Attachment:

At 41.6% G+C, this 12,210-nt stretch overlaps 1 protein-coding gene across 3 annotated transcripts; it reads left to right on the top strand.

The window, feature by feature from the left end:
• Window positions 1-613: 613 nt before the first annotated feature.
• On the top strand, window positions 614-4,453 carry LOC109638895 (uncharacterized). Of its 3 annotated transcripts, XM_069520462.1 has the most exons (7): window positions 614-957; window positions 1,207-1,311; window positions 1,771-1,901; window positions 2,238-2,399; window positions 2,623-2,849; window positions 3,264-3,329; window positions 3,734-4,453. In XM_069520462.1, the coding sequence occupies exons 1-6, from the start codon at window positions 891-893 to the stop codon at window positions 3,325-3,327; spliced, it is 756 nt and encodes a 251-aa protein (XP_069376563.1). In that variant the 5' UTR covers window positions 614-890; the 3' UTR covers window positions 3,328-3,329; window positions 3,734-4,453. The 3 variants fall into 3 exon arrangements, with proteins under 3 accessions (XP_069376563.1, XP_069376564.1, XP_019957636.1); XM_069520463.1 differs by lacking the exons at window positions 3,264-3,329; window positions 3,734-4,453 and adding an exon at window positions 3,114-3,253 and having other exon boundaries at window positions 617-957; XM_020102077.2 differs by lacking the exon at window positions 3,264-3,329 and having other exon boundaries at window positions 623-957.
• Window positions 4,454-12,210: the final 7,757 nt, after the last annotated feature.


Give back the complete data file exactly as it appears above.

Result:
At 41.6% G+C, this 12,210-nt stretch overlaps 1 protein-coding gene across 3 annotated transcripts; it reads left to right on the top strand.

The window, feature by feature from the left end:
• Window positions 1-613: 613 nt before the first annotated feature.
• On the top strand, window positions 614-4,453 carry LOC109638895 (uncharacterized). Of its 3 annotated transcripts, XM_069520462.1 has the most exons (7): window positions 614-957; window positions 1,207-1,311; window positions 1,771-1,901; window positions 2,238-2,399; window positions 2,623-2,849; window positions 3,264-3,329; window positions 3,734-4,453. In XM_069520462.1, the coding sequence occupies exons 1-6, from the start codon at window positions 891-893 to the stop codon at window positions 3,325-3,327; spliced, it is 756 nt and encodes a 251-aa protein (XP_069376563.1). In that variant the 5' UTR covers window positions 614-890; the 3' UTR covers window positions 3,328-3,329; window positions 3,734-4,453. The 3 variants fall into 3 exon arrangements, with proteins under 3 accessions (XP_069376563.1, XP_069376564.1, XP_019957636.1); XM_069520463.1 differs by lacking the exons at window positions 3,264-3,329; window positions 3,734-4,453 and adding an exon at window positions 3,114-3,253 and having other exon boundaries at window positions 617-957; XM_020102077.2 differs by lacking the exon at window positions 3,264-3,329 and having other exon boundaries at window positions 623-957.
• Window positions 4,454-12,210: the final 7,757 nt, after the last annotated feature.